by Will Forrester
The other day I was driving down the road with a friend who clearly is experiencing a lot of lower back pain. As I’ve written before, I used to battle frequent lower back pain, but have been relieved from it through chiropractic care. So I asked him what he was doing to try to relieve his pain. He was wearing a back support brace, taking some pain medicine, and doing some back exercises someone had recommended for him. And he was getting to the point of considering surgery.
I really felt bad for him, because he was clearly in a lot of pain. I told him about my sciatica (see link) and how it had driven me to seek chiropractic care. About how a critical turning point in me getting better was when I *stopped* taking pain medicine and instead began letting my body, through pain, tell me when I was pushing too hard, needing to stand up or sit down or whatever. I tried to ever-so-delicately ask if he thought taking pain medicine might be allowing him to further aggravate his back injury.
I could tell he was completely following the logic of what I was saying. But he didn’t really want to accept it.
“But what if I want to go fishing and do things with my kids? Isn’t it better to take the pain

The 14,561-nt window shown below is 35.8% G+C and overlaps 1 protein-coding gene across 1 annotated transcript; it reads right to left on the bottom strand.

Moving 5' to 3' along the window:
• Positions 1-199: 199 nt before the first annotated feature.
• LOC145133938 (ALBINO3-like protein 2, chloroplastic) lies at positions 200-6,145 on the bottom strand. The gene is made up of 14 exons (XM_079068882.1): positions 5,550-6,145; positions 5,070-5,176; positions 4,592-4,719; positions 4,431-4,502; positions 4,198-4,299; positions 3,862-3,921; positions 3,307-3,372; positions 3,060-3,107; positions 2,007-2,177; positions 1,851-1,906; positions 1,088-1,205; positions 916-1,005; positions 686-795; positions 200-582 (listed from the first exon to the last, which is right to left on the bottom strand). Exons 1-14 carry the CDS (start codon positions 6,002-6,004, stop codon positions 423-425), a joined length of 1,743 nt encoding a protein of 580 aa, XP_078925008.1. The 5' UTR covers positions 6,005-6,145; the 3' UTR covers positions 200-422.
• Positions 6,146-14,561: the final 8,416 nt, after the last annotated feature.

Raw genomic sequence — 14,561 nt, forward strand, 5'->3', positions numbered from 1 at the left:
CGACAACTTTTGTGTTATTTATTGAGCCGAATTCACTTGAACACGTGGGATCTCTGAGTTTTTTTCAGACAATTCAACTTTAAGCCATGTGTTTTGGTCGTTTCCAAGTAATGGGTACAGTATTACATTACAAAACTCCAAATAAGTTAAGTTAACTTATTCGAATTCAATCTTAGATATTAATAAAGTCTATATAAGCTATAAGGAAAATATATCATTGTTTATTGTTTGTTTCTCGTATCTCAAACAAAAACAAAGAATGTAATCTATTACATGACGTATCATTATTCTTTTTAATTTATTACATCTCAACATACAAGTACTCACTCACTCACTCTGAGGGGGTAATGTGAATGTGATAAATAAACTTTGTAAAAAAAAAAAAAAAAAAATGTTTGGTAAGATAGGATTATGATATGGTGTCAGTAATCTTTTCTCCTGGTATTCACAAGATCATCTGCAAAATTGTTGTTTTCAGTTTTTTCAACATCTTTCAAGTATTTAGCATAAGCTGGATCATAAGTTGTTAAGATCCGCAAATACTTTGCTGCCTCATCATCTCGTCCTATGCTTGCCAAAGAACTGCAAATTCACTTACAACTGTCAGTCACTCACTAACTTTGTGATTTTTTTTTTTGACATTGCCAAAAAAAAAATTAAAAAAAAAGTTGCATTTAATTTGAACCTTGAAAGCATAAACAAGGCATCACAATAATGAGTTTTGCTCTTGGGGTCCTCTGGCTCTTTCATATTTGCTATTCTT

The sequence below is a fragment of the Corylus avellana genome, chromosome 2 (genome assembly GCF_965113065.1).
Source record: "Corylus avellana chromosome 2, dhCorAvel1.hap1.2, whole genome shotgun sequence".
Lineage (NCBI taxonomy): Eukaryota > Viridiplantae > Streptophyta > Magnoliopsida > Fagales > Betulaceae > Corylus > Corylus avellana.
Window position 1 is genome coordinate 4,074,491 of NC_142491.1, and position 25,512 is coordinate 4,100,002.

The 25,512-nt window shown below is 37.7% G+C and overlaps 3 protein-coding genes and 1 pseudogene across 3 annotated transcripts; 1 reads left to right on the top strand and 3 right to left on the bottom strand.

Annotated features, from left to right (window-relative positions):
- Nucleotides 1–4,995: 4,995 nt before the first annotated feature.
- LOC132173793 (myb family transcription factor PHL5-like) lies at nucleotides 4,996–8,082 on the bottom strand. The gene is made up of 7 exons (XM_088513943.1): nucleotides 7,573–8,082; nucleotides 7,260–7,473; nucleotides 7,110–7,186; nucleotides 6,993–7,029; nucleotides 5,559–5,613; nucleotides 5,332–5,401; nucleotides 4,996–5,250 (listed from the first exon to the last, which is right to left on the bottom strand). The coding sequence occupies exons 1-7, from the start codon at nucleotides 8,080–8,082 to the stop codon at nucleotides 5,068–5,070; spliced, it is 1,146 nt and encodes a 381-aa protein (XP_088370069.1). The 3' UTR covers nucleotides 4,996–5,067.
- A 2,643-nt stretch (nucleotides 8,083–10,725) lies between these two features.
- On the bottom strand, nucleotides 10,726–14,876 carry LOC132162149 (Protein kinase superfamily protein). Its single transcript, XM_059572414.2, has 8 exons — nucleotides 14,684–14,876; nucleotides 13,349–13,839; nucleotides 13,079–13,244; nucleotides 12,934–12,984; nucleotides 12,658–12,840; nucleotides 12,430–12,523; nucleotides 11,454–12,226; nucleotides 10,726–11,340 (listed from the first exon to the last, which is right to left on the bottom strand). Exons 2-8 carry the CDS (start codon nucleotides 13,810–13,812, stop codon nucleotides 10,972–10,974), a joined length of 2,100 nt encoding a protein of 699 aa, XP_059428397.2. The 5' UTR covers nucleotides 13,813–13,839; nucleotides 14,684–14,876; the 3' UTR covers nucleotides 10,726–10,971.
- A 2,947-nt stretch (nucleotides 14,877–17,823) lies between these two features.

medicine so I could do those things?”
I wanted to say, “And if your back keeps getting worse, do you really think there will be enough medicine to allow you to move around at all?”
But before I could make another attempt at getting him to consider chiropractic for himself, he asked me, “So how has your back been? Does it ever bother you?”
“Nope, I feel great,” I replied.
“Knock on wood, right?” He said.
In other words, my friend was suggesting that what I was doing and the fact that my back feels terrific amounted to luck. I know many, many people resist investigating chiropractic care for a number of reasons. But honestly, whatever barriers you might have to getting your lower back pain, or neck pain, or whatever checked out, can you at least follow the logic my friend adamantly refused to admit to seeing? If you just take pain medicine, you are only masking the pain. If you do steroid injections, again, you are not solving the problem that is causing the pain or numbness or whatever, you are simply making it possible to continue to do physical activities that will ultimately continue to aggravate and worsen the site causing the problems.
It reminds me of one this quote: “Successful people are the luckiest people in the world. Just ask any failure.” Of course, if you ask a successful person, he will probably admit to experiencing some luck, but most success is dependent upon a lot of hard work and good decisions. If you’re seriously hurting, you have got to know that just one good night’s sleep is not going to be enough. You won’t “get lucky” and start feeling better. But you can get better, maybe even completely better. Without meds. Without surgery.
You know what? As good as I feel, I do feel like the lucky one. But I know it wasn’t just luck.